On the graphics card side, based on a technology named Cuda, they had and will have: Tesla, Fermi, Kepler, Maxwell, and finally Volta. Volta is their next generation of graphics processor which will process one terabyte of information per second. For perspective – that is the equivalent of 50 Blu-Ray DVDs per second.

Tegra is their mobile platform, and Nvidia is currently shipping Tegra 4 SoCs to OEMs for products that will show up later in the year. Next generation code named Logan, Tegra 5, introduces Cuda to mobile processors bridging the desktop and mobile families.

Following Logan is Parker using FinFET transistors and bringing Maxwell level technology to mobile devices. Logan is due to market in 2013 and Parker in 2015. Oh, and yes, Nvidia showcased a proof of concept dubbed “Kayla” running a Tegra 3 with a CUDA graphics system which could do smoke, water rendering, and ray tracing simultaneously.

Grid Enterprise

One of Nvidia’s major initiatives is their Grid platform. This is a centralized graphics resource which provides high powered graphics resources to remote workers, dynamically assigning the needed performance to the remote device. Virtually all of the major server makers have products they have released using this capability. This allows for better collaboration, better security, and apparently a far more cost effective way to address the market need for graphics performance.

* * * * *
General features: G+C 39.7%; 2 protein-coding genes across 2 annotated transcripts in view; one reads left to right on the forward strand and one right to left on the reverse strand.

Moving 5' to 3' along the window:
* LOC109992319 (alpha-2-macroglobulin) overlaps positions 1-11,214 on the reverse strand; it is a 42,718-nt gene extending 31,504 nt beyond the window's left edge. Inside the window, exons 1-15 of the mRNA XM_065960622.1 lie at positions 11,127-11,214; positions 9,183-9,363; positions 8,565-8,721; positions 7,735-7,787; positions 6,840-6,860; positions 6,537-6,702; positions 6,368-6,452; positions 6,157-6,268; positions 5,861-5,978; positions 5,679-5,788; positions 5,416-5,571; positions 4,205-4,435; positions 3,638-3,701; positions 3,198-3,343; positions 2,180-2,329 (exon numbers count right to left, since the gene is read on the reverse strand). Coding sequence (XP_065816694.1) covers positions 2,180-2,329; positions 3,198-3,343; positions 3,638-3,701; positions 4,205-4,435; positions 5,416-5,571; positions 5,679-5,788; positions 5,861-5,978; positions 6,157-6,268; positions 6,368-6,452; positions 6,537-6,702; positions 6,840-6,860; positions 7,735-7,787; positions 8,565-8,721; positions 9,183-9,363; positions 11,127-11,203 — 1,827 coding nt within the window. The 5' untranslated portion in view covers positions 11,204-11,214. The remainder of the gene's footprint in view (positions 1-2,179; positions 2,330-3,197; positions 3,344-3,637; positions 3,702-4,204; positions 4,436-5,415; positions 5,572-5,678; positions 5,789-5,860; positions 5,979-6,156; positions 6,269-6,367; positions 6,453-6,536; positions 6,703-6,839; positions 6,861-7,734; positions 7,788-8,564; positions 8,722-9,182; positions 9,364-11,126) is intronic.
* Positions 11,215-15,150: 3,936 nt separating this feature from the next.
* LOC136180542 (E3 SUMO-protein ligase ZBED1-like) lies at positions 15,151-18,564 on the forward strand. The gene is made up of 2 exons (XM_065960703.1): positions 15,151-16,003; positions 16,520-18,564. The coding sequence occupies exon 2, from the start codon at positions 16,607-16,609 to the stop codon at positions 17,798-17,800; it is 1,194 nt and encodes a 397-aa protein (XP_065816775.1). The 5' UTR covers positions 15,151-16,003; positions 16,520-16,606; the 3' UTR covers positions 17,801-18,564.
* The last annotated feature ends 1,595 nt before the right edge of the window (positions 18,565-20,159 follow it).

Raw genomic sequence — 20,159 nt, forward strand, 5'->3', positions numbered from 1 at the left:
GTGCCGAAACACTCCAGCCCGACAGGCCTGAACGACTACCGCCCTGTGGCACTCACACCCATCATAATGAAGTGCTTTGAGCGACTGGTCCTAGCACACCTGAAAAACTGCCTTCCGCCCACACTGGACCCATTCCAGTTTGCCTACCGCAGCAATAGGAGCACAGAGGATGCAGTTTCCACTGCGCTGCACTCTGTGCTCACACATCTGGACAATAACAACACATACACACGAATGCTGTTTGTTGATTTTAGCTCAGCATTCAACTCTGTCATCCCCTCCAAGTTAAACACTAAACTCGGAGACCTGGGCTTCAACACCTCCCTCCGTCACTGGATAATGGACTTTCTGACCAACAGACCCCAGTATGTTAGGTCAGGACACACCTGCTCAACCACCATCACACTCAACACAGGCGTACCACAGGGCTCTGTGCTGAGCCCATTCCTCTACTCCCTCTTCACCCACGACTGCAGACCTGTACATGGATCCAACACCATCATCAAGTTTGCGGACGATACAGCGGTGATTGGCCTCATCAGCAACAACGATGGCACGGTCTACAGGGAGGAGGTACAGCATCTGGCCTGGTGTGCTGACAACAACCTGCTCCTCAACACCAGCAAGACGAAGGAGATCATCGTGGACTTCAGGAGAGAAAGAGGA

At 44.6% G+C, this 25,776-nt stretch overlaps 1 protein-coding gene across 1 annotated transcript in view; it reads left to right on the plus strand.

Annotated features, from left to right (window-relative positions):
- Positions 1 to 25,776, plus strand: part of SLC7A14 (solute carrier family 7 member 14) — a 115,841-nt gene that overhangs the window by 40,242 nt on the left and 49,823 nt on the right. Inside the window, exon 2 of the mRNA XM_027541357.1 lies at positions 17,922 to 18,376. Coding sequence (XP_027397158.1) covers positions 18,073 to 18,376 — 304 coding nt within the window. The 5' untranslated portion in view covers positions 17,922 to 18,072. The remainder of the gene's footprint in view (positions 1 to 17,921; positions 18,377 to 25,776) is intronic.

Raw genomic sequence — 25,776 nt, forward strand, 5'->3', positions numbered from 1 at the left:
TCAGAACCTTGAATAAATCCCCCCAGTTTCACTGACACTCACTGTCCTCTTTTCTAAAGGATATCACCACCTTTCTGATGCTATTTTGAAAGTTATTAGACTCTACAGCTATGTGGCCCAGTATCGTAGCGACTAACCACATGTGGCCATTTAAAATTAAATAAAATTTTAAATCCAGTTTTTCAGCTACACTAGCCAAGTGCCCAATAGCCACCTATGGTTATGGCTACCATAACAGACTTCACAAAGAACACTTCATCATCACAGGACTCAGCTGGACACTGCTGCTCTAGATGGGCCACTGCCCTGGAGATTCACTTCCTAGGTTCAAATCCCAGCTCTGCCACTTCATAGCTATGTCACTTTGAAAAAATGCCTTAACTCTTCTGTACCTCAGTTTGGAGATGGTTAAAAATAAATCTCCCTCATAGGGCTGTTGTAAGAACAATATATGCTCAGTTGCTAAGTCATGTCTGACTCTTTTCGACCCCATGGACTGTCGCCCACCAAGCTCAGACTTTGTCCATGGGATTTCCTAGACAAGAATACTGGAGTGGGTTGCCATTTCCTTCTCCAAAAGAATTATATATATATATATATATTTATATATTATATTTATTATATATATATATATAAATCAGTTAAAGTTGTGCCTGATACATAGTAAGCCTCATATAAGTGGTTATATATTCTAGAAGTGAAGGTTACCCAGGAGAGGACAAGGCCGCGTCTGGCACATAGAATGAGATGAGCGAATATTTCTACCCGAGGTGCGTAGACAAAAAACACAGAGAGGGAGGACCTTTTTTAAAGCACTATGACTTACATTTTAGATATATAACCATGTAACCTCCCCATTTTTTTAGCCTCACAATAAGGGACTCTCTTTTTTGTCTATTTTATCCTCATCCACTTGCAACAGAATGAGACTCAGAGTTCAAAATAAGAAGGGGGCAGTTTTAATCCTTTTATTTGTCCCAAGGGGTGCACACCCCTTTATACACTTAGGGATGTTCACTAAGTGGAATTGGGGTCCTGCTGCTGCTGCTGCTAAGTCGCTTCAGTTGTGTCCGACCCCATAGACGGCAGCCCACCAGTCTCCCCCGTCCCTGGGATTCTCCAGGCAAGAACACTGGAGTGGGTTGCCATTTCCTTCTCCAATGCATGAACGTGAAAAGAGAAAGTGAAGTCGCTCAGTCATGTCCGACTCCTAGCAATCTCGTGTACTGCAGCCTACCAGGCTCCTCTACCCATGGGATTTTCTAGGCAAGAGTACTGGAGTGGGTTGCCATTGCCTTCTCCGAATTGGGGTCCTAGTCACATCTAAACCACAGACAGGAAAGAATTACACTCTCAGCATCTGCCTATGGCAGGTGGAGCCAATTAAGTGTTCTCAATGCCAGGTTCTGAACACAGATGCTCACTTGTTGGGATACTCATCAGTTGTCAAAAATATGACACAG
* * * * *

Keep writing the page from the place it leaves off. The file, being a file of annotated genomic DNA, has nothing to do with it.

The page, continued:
At the event, Nvidia announced the A Grid VCA, a new integrated rack mounted graphics solution. It has 8 graphics cards and will support 16 virtual sessions. The demonstration connected a MacBook to this service showcasing a level of performance that the laptop alone just isn’t capable of.

Wrapping Up:

This event increasingly showcases the strength of Nvidia, and while the lack of rehearsal did detract from the impression created, there is no doubt that Nvidia is a power to be reckoned with. Much of what we will see in the future will likely come from their technology as we increasingly struggle to differentiate between what is real and what has been created from someone’s imagination. Essentially, that’s the power of Nvidia, making the imaginary appear real.